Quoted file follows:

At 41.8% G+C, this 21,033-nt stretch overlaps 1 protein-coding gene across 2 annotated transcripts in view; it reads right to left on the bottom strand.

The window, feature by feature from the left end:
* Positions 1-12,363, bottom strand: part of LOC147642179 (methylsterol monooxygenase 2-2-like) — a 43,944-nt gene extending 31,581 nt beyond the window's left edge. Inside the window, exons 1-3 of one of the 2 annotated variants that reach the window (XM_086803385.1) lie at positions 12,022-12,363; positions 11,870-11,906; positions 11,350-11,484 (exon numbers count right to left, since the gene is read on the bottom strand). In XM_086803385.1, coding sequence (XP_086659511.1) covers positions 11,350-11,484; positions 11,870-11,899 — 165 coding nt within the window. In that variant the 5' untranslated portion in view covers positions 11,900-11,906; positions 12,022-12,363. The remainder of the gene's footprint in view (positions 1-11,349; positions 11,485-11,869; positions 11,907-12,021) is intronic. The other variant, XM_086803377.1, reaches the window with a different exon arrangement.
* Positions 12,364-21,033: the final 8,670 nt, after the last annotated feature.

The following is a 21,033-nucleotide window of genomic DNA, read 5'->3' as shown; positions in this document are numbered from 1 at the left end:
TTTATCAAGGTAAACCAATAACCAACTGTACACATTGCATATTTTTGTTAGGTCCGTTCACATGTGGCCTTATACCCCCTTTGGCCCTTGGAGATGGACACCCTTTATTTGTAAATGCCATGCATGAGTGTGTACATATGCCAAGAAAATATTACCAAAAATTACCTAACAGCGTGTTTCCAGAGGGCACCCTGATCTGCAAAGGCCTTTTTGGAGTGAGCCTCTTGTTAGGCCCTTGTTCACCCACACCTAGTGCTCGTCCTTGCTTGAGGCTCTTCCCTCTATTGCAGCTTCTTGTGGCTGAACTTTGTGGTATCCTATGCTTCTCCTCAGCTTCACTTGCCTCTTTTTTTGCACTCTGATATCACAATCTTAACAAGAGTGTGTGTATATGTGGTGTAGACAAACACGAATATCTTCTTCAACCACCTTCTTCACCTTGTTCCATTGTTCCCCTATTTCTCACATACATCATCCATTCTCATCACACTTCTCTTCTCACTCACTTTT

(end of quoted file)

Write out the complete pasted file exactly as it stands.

At 41.8% G+C, this 21,033-nt stretch overlaps 1 protein-coding gene across 2 annotated transcripts in view; it reads right to left on the bottom strand.

The window, feature by feature from the left end:
* Positions 1-12,363, bottom strand: part of LOC147642179 (methylsterol monooxygenase 2-2-like) — a 43,944-nt gene extending 31,581 nt beyond the window's left edge. Inside the window, exons 1-3 of one of the 2 annotated variants that reach the window (XM_086803385.1) lie at positions 12,022-12,363; positions 11,870-11,906; positions 11,350-11,484 (exon numbers count right to left, since the gene is read on the bottom strand). In XM_086803385.1, coding sequence (XP_086659511.1) covers positions 11,350-11,484; positions 11,870-11,899 — 165 coding nt within the window. In that variant the 5' untranslated portion in view covers positions 11,900-11,906; positions 12,022-12,363. The remainder of the gene's footprint in view (positions 1-11,349; positions 11,485-11,869; positions 11,907-12,021) is intronic. The other variant, XM_086803377.1, reaches the window with a different exon arrangement.
* Positions 12,364-21,033: the final 8,670 nt, after the last annotated feature.

The following is a 21,033-nucleotide window of genomic DNA, read 5'->3' as shown; positions in this document are numbered from 1 at the left end:
TTTATCAAGGTAAACCAATAACCAACTGTACACATTGCATATTTTTGTTAGGTCCGTTCACATGTGGCCTTATACCCCCTTTGGCCCTTGGAGATGGACACCCTTTATTTGTAAATGCCATGCATGAGTGTGTACATATGCCAAGAAAATATTACCAAAAATTACCTAACAGCGTGTTTCCAGAGGGCACCCTGATCTGCAAAGGCCTTTTTGGAGTGAGCCTCTTGTTAGGCCCTTGTTCACCCACACCTAGTGCTCGTCCTTGCTTGAGGCTCTTCCCTCTATTGCAGCTTCTTGTGGCTGAACTTTGTGGTATCCTATGCTTCTCCTCAGCTTCACTTGCCTCTTTTTTTGCACTCTGATATCACAATCTTAACAAGAGTGTGTGTATATGTGGTGTAGACAAACACGAATATCTTCTTCAACCACCTTCTTCACCTTGTTCCATTGTTCCCCTATTTCTCACATACATCATCCATTCTCATCACACTTCTCTTCTCACTCACTTTT